Coastal development threatens our oceans primarily by removing or changing our coastal marshes and estuaries. These areas are of vital importance because they serve as nurseries and spawning areas for aquatic wildlife.  These natural areas also filter out pollutants and sediments. They also help to regulate peaking flood levels. Marsh areas in the U.S. alone are disappearing at a rate of 20,000 acres per year.  Louisiana has lost half a million acres of wetlands since the 1950's. (Pew Oceans Commission, 2003, p. 5)

The threat to the coastal ecosystem in not always a result of direct development within the estuary or marsh area. In fact, most of the damage occurs as a result of altered natural water flow to these areas which often is a result of the creation of dams, bridges, roads and impervious surfaces such as parking lots.  Roads, parking lots, rooftops, and other impervious surfaces typically make up about 40% of the surface area of suburban development. The impervious surfaces not only alter the natural flow of fresh water to the oceans but they also collect pollutants from automobiles, fields, lawns, and the like which provide a quick transfer to rivers, estuaries, and finally to our oceans. For example, a one-acre parking lot produces about 16 times the volume of runoff that would come from a one-acre meadow. (Pew Oceans Commission, 2003, p. 56) Numerous studies show that when more than 10% of the acreage of a watershed is covered with impervious surfaces, its aquatic biodiversity begins to decline. (Pew Oceans Commission, 2003, p. 56)  


What can you do to help?


  • Buy your seafood from fisheries using non-destructive fishing techniques. A wallet-sized, easy to use list of fish that are caught in a sustainable fashion and are not toxic or hazardous to your health, can be down loaded from the Monterey Bay Aquarium's Seafood Watch. Another good source of information is the Seafood Choices Alliance.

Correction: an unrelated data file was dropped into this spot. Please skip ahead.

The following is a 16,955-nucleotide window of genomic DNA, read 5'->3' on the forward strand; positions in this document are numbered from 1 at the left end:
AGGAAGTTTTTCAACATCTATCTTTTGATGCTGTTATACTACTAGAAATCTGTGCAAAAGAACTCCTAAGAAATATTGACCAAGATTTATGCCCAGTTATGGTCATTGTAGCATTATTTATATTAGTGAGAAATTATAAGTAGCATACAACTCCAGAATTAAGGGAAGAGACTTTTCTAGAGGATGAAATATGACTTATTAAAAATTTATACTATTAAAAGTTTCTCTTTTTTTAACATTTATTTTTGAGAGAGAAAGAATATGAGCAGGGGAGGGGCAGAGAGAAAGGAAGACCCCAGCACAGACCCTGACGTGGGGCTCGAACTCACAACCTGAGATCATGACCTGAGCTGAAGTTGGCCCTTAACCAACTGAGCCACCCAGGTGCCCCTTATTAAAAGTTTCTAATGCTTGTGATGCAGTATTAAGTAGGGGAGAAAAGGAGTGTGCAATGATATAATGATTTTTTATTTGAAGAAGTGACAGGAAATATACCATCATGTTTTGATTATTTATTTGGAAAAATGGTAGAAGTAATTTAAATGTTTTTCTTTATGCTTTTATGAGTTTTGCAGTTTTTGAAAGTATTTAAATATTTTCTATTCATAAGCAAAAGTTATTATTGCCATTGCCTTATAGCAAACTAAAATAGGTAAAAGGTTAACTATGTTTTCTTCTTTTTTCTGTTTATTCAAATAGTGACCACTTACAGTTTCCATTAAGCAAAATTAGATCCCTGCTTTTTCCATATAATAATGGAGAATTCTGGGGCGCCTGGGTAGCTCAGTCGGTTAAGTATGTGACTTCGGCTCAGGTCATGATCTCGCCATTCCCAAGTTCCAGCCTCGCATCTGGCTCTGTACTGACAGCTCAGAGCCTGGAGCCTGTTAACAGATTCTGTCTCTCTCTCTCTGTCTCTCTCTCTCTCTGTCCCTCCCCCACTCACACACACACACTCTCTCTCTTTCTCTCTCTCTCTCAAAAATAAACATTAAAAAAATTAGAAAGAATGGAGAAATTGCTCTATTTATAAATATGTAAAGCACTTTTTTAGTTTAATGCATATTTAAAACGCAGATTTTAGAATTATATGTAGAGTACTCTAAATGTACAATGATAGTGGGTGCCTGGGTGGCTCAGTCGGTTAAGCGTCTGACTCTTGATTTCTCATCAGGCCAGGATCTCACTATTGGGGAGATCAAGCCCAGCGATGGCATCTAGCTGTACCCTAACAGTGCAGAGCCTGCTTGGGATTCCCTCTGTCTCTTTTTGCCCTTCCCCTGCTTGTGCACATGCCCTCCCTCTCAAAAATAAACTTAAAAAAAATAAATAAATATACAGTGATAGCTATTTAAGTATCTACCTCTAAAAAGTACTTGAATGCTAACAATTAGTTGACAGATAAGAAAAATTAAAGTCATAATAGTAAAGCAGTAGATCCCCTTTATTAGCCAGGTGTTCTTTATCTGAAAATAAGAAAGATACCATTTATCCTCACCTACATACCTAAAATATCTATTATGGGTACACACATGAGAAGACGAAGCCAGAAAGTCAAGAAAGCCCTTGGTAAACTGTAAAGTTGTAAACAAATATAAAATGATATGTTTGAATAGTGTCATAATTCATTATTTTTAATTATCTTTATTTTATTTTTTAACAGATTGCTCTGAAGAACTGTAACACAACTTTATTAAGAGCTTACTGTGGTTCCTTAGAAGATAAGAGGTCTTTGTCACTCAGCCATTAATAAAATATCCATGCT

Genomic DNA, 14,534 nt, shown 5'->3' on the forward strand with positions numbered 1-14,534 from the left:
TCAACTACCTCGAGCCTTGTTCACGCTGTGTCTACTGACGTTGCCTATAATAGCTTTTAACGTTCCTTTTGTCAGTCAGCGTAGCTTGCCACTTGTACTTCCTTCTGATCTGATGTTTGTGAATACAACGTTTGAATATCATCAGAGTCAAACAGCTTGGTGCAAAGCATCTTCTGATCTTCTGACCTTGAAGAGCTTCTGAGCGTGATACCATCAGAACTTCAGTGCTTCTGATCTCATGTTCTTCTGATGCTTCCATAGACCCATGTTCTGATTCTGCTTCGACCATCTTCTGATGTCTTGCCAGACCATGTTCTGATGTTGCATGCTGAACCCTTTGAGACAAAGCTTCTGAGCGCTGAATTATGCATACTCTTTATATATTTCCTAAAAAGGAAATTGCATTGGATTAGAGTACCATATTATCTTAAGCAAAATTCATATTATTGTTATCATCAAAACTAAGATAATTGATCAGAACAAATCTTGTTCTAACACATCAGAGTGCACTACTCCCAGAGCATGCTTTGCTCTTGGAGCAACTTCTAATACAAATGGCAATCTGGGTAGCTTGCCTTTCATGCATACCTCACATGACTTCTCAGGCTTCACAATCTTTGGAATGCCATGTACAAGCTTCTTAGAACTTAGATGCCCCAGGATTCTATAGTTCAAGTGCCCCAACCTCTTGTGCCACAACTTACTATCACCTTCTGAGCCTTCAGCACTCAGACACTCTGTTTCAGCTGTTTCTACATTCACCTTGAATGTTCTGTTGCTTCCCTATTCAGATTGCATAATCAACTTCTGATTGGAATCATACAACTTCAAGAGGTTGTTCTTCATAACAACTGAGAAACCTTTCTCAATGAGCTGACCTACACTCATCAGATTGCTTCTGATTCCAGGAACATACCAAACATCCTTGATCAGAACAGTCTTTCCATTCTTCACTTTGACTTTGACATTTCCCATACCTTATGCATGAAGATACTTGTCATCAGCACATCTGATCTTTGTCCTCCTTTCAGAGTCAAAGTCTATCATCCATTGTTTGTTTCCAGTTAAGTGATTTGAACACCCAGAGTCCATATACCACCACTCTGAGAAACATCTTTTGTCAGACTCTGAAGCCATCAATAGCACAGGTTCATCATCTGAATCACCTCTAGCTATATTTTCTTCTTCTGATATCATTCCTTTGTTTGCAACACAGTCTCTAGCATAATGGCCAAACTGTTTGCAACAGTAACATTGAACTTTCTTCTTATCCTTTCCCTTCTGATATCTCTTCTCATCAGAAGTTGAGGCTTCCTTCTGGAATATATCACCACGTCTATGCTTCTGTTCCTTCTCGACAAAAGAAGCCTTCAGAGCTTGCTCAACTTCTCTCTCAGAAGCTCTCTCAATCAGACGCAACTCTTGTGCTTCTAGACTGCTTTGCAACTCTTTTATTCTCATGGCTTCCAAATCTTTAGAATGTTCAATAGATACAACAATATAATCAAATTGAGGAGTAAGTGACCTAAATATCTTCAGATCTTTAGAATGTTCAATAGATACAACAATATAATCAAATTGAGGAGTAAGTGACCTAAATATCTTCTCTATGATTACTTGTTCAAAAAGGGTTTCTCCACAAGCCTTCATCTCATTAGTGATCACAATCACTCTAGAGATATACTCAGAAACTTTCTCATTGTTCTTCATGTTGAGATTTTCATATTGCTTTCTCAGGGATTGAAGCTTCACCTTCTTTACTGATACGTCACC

•     Choose cruise lines with known good environmental practices. If you vacation on cruise lines, ask what anchoring practices are used. If possible, select destinations where anchoring is not necessary or where a specific anchoring area has been specified outside of the most sensitive areas. Let the cruise line know that you value the ocean environment.

  •     Landscape with native plants that need less water. Less irrigation results in less runoff. Limit paved surfaces as they prevent water from percolating down into the ground, causing runoff to accumulate. Paved surfaces also transfer heat to runoff thereby increasing the temperature of receiving waters. Native species of fish and other aquatic life can often not survive in these warmer waters that are created due to such practices.

  •    Conserve water by purchasing water-efficient showerheads, faucets, and toilets. This will limit the total amount of wastewater and lessen the total runoff.

  • Your Voice counts. Use our letter writing area to make sure your opinions and concerns are heard by government and industry leaders.



To continue learning about other threats to our marine environment, read our Dangerous Debris page.